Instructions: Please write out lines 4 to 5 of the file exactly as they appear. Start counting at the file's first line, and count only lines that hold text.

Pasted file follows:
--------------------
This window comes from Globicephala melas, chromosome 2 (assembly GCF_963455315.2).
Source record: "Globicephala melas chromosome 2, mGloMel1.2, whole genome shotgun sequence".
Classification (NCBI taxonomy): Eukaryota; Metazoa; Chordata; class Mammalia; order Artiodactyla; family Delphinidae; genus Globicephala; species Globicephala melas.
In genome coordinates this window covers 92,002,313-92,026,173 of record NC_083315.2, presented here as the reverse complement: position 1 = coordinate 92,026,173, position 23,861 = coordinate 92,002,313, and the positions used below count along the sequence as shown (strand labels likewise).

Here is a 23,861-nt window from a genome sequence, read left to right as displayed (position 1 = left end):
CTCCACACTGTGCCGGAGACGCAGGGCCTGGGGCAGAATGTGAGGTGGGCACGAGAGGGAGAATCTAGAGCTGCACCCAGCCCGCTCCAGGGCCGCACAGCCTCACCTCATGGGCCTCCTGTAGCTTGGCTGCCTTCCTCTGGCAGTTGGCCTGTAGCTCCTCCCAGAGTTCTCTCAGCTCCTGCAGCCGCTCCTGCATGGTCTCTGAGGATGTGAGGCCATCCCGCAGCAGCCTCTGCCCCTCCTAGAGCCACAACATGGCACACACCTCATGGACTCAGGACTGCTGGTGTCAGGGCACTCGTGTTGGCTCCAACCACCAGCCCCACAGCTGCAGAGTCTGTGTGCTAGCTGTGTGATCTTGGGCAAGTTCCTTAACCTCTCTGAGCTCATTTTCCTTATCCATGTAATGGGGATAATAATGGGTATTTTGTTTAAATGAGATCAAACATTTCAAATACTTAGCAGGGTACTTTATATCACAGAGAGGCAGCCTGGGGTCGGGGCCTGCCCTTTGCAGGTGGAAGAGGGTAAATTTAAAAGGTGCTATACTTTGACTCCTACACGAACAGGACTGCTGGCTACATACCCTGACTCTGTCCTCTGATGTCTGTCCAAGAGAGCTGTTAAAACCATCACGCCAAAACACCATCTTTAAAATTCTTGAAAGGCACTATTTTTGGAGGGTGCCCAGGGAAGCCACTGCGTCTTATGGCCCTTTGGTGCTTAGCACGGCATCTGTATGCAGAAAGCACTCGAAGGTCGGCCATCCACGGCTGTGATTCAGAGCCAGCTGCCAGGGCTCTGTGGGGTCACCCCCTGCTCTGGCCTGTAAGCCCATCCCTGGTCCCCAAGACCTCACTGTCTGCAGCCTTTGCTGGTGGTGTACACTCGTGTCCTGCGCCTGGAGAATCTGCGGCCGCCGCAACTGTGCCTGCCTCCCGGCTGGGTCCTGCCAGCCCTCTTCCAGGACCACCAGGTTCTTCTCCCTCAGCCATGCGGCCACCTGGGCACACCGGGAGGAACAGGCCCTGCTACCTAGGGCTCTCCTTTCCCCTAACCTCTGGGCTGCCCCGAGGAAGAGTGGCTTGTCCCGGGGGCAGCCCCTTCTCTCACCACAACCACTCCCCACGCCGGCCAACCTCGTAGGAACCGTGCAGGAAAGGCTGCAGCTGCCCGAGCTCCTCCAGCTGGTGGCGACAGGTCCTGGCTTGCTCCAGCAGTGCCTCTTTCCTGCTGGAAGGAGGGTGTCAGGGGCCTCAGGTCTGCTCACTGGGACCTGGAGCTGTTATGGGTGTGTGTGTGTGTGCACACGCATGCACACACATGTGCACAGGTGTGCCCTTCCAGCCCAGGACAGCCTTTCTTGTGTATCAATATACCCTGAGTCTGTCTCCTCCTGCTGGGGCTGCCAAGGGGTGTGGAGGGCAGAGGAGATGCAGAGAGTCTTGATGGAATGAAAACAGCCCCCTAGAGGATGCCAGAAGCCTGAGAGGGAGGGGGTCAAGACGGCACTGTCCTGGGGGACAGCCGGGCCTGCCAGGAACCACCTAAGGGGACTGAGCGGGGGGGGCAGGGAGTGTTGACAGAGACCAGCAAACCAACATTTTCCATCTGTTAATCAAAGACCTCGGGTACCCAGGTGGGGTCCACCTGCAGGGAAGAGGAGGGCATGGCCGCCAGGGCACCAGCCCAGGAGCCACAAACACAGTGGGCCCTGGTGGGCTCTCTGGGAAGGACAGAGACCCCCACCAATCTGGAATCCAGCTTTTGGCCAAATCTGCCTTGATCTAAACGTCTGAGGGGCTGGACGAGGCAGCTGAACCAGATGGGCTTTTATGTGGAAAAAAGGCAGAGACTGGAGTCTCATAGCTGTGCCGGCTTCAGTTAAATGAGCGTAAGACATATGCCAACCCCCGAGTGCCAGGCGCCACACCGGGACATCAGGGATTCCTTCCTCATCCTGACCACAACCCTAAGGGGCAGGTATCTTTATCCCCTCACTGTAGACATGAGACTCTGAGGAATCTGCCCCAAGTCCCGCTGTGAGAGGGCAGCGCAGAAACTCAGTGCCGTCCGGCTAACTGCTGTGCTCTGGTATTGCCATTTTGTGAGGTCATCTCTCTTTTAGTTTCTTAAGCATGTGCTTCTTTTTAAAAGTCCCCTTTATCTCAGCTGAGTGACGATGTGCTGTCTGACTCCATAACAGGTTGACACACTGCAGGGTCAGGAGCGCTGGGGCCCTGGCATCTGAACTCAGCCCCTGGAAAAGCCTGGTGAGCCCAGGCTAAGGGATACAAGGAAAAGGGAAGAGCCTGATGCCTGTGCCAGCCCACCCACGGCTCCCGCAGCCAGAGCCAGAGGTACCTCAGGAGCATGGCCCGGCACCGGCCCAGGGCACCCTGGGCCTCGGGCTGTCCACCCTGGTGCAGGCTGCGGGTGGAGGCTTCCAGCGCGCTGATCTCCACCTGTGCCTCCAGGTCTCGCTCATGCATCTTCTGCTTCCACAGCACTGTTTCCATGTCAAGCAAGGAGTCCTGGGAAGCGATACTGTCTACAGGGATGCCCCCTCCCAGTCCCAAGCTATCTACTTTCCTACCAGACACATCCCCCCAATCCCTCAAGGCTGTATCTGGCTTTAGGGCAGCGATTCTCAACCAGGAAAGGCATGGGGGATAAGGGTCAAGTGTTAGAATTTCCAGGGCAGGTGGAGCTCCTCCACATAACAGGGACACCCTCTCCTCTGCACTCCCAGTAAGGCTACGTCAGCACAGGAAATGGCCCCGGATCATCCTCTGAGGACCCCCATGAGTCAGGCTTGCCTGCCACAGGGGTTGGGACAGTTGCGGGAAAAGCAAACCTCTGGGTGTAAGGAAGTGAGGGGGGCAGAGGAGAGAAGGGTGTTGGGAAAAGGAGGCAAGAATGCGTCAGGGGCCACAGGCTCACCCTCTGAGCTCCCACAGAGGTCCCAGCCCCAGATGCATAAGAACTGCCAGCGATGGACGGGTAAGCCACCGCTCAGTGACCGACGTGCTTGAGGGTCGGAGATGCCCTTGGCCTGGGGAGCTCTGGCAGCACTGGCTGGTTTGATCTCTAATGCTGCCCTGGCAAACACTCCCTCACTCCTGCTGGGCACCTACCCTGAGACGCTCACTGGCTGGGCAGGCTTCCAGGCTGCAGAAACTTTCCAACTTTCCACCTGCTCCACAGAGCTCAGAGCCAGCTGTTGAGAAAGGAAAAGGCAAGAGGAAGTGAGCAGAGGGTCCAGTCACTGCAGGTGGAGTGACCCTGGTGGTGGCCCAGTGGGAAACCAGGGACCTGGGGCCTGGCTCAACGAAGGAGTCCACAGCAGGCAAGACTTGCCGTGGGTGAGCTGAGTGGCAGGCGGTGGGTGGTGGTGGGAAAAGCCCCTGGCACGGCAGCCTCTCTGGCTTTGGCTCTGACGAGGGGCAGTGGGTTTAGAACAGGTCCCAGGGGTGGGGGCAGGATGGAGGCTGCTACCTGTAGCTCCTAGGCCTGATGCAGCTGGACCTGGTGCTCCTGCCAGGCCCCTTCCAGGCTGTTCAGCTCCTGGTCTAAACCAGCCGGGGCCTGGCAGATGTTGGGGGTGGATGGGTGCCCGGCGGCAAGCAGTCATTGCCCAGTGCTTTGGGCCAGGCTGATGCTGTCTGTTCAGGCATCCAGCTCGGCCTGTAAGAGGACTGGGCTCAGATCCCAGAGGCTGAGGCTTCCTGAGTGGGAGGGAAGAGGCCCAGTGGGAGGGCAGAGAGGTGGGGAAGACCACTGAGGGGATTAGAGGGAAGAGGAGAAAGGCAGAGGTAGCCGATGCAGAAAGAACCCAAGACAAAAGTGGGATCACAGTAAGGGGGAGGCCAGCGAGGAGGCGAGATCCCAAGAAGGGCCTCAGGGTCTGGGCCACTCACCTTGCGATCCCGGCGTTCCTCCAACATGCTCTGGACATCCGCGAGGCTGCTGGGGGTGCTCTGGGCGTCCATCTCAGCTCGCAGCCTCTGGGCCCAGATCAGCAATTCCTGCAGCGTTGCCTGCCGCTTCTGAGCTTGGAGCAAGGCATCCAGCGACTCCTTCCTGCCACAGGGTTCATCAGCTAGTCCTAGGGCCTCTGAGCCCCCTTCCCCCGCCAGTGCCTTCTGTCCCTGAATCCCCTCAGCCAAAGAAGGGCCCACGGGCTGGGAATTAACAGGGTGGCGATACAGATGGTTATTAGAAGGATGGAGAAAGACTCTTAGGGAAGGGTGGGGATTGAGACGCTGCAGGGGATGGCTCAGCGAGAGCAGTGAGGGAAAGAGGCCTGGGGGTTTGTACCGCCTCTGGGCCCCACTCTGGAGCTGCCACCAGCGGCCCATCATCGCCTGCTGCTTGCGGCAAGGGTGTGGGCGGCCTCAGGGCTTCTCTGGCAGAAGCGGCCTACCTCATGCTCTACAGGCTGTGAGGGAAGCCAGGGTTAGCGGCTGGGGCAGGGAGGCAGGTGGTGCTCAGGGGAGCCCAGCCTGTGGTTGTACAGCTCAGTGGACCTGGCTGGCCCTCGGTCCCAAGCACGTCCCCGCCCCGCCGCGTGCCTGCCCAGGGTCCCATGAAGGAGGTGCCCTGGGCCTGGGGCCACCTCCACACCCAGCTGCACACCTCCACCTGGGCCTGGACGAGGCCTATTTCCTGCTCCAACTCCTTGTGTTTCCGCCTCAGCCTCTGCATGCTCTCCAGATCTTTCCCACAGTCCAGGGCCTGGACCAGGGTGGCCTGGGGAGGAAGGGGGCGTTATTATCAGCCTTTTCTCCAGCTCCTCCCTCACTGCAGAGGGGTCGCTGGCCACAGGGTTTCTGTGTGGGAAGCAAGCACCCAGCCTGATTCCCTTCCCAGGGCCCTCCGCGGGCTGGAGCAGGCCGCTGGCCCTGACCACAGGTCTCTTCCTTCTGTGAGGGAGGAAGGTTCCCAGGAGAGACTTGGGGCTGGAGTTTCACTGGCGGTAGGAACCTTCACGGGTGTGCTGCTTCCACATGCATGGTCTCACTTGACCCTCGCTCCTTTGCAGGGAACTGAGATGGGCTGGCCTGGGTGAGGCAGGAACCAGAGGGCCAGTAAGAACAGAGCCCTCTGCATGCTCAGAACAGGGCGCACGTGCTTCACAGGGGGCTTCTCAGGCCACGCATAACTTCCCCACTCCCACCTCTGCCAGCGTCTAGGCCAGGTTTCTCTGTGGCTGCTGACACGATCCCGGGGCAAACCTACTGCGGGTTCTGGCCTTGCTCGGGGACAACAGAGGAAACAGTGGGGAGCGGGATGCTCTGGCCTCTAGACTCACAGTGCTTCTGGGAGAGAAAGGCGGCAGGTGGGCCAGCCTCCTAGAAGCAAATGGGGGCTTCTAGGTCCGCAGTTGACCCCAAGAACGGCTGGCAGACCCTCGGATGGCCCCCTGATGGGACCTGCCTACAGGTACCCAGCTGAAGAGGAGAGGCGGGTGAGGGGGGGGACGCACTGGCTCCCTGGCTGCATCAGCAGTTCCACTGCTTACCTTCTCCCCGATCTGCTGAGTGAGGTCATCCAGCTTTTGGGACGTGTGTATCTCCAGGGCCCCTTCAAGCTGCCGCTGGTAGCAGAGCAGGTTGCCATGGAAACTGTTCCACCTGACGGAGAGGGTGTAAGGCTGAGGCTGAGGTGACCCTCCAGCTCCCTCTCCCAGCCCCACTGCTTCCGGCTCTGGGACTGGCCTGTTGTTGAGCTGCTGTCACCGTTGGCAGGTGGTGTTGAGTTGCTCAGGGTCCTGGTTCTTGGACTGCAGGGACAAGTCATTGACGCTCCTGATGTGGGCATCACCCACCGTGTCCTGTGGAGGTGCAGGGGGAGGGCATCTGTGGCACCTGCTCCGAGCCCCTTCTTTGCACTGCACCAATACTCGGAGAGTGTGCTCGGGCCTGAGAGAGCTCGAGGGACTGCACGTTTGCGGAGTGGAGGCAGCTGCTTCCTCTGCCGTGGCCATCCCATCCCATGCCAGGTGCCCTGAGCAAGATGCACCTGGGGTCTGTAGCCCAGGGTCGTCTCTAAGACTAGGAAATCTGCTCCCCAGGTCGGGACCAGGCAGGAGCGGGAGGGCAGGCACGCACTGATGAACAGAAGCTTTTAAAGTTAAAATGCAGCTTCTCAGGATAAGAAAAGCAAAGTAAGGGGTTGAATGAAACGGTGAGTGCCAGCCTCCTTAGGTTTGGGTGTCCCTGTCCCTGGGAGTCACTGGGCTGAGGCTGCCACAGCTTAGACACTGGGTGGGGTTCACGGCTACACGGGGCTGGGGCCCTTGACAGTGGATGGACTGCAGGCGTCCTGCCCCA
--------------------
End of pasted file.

In genome coordinates this window covers 92,002,313-92,026,173 of record NC_083315.2, presented here as the reverse complement: position 1 = coordinate 92,026,173, position 23,861 = coordinate 92,002,313, and the positions used below count along the sequence as shown (strand labels likewise).

Here is a 23,861-nt window from a genome sequence, read left to right as displayed (position 1 = left end):